March in Uptown Targets Dress Code Posting After Alleged Discrimination Incident

Some claim bars use dress codes to discriminate

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    A Dallas man, who said he was discriminated against last weekend, wants the city to enforce an ordinance requiring bars to post dress codes. (Published Wednesday, May 21, 2014)

    A Dallas man wants the city to enforce an ordinance requiring bars to post dress codes after he claims bouncers at a bar used an impromptu policy to discriminate against him last weekend.

    DeAndre Upshaw led a march on Wednesday in front of Kung Fu Saloon on Cedar Springs Road.

    Upshaw said this bar is where four white bouncers claimed his high-top shoes violated their dress code.

    Upshaw, who is African American, said he believes the true reason was racism.

    "The message we're trying to send is racial discrimination in Dallas is not acceptable,” Upshaw said. “We won't stand for it another day."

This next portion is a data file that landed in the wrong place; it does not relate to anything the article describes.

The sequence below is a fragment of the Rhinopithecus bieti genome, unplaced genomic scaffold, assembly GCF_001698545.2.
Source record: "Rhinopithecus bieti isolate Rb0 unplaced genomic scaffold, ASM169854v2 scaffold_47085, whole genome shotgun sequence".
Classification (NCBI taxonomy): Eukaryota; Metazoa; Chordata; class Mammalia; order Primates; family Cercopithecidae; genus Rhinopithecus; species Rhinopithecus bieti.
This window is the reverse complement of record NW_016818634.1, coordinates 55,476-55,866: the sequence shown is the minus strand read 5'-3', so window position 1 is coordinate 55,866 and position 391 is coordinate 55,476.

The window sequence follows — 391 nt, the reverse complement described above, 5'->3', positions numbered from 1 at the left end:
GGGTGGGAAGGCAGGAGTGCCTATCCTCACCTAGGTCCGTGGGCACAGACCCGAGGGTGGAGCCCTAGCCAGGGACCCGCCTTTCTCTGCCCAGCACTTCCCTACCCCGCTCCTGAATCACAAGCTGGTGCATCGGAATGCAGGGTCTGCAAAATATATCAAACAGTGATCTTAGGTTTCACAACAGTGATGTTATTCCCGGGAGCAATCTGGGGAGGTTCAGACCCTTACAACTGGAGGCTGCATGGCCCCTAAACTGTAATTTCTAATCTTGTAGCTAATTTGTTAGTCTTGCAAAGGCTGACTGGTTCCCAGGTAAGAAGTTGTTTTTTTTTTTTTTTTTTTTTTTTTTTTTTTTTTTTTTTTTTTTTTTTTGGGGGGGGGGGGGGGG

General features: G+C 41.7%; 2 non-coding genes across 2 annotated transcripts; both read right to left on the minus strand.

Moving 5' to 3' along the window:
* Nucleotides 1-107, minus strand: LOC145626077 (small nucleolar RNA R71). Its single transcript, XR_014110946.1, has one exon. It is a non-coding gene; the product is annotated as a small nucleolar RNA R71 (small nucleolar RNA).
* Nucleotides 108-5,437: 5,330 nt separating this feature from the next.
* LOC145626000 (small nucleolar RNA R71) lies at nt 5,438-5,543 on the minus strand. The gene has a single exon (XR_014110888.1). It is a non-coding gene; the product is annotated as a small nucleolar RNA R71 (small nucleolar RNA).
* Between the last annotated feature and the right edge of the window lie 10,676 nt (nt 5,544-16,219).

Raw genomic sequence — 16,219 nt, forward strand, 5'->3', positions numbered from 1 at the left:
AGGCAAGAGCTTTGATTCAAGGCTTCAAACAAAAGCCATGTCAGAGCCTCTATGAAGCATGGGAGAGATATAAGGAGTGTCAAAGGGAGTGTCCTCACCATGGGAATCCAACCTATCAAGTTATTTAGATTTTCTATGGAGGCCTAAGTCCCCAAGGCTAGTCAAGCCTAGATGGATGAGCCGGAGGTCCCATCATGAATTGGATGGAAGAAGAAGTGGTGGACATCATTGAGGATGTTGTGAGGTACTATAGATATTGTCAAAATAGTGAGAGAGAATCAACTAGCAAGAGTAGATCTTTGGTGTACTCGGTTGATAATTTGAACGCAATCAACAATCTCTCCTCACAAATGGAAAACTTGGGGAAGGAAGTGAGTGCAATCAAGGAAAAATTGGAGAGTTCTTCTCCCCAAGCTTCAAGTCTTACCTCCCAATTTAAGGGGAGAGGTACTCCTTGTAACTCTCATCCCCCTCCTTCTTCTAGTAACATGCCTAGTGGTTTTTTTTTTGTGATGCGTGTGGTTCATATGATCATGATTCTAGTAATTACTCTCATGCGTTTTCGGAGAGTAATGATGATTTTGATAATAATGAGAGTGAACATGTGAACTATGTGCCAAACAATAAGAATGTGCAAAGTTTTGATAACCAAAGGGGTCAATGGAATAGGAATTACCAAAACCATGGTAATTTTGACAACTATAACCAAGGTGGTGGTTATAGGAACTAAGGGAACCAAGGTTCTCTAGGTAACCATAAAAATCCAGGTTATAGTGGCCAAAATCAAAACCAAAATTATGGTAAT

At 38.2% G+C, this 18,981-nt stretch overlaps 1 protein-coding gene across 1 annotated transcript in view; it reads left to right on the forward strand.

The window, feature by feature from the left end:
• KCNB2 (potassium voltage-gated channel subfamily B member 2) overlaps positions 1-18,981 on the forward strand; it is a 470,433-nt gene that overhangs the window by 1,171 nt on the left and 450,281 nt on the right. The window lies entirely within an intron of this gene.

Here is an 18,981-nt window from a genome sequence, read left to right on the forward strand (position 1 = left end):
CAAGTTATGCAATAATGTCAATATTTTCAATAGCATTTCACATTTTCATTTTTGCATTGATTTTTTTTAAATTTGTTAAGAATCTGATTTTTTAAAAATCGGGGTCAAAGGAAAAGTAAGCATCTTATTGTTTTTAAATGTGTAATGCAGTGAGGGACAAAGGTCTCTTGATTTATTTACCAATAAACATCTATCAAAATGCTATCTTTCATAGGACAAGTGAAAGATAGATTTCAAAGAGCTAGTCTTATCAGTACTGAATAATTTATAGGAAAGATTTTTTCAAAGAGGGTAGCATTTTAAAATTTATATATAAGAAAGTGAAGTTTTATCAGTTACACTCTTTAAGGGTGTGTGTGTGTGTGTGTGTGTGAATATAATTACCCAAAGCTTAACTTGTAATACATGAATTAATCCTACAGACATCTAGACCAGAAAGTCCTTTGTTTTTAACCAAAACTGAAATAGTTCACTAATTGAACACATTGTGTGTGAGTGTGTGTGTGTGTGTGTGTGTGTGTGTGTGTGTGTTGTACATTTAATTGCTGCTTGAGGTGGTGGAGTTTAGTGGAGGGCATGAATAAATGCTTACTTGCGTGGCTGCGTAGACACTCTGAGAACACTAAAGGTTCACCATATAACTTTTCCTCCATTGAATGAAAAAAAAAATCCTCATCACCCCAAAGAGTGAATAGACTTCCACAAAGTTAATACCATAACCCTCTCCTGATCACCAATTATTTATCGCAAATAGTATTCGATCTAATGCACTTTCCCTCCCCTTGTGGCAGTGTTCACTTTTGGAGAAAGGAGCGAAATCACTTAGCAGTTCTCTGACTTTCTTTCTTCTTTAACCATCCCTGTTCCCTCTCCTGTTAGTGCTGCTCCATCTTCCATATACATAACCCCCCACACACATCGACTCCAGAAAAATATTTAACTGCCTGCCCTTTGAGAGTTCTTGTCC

Off-duty officers stood guard in front of the saloon. There were no incidents and the crowd walked by in silence.

    In a statement, Kung Fu Saloon said its customers are diverse and that its policy is not to discriminate against anyone.

    Upshaw said all bars in Uptown Dallas need to know the law.

    "And the law states if you have a dress code, it must be posted,” Upshaw said. “Your dress code must be posted in the front of your establishment and you cannot change your dress code on a whim depending on who walks up."

    Kung Fu Saloon has since posted its dress code on its Facebook page.

    It bans improperly fit clothing, for example, but said nothing about shoes.

    Paula Biehler, a spokeswoman for the bar, has not returned telephone calls seeking further comment.

    Dallas city spokesman Shawn Williams said late Wednesday that he was not familiar with the ordinance, but was researching it.

    It was not clear which city department is in charge of enforcing the law, but Upshaw and others said they don’t believe the dress code ordinance has ever been enforced.